Relativism and strong forms of contextualism assert, from what I gather, that the content of a proposition is not true or false simpliciter, but rather true or false at a time/world/context. A motivation for accepting semantic relativism is the success of possible worlds semantics. It becomes easy to make the move from thinking about possible worlds semantics (specifically, what is true at some possible world) to what is true in the actual world. Quite obviously, there is an underlying assumption here that many find it reasonable to deny: that truthmaker theory of some sort is correct.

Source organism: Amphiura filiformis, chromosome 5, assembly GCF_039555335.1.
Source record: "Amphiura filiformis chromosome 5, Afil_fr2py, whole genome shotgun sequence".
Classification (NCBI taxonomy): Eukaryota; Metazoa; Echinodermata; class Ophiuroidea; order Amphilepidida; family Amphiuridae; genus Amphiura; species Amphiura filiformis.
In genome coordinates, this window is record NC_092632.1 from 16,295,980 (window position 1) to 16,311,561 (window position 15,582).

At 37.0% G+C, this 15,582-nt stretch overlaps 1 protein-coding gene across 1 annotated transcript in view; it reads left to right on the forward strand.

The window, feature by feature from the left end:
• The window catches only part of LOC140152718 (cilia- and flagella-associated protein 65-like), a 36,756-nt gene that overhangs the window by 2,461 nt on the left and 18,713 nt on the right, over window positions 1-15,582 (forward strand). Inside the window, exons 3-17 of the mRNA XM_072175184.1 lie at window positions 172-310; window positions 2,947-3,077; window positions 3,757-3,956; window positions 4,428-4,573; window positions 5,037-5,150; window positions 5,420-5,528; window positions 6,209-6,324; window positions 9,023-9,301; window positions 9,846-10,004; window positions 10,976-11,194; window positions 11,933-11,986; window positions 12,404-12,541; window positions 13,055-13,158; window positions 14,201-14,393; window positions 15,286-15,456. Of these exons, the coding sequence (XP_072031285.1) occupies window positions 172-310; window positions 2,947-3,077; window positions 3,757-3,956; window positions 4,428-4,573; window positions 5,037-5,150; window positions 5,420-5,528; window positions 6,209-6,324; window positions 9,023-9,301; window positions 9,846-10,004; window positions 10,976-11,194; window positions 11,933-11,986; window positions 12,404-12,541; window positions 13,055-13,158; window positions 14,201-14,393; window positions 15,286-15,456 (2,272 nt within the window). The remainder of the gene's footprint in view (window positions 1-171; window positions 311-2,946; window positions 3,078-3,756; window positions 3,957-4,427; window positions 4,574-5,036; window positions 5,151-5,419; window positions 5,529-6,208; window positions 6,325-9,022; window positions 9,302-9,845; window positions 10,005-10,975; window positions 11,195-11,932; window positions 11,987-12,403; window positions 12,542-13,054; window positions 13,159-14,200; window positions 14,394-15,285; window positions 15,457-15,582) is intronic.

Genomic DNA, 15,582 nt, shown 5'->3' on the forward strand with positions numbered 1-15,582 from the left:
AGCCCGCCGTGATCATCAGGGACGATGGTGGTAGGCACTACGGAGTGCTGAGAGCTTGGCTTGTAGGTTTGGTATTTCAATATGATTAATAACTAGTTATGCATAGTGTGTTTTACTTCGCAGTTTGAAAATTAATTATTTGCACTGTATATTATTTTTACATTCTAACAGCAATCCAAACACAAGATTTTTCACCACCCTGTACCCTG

If you deny the truthmaker theory for, say, Trenton Merricks’ TSB (truth supervenes on being) account, this slide is wholly illegitimate. Perhaps the truth of a proposition is found in it’s constituent parts or a combination of those parts (the proposition) and not in relation to a possible world. One has a good defeater for analytic relativism if you deny that the truth of a proposition is dependent on a relation to a possible world.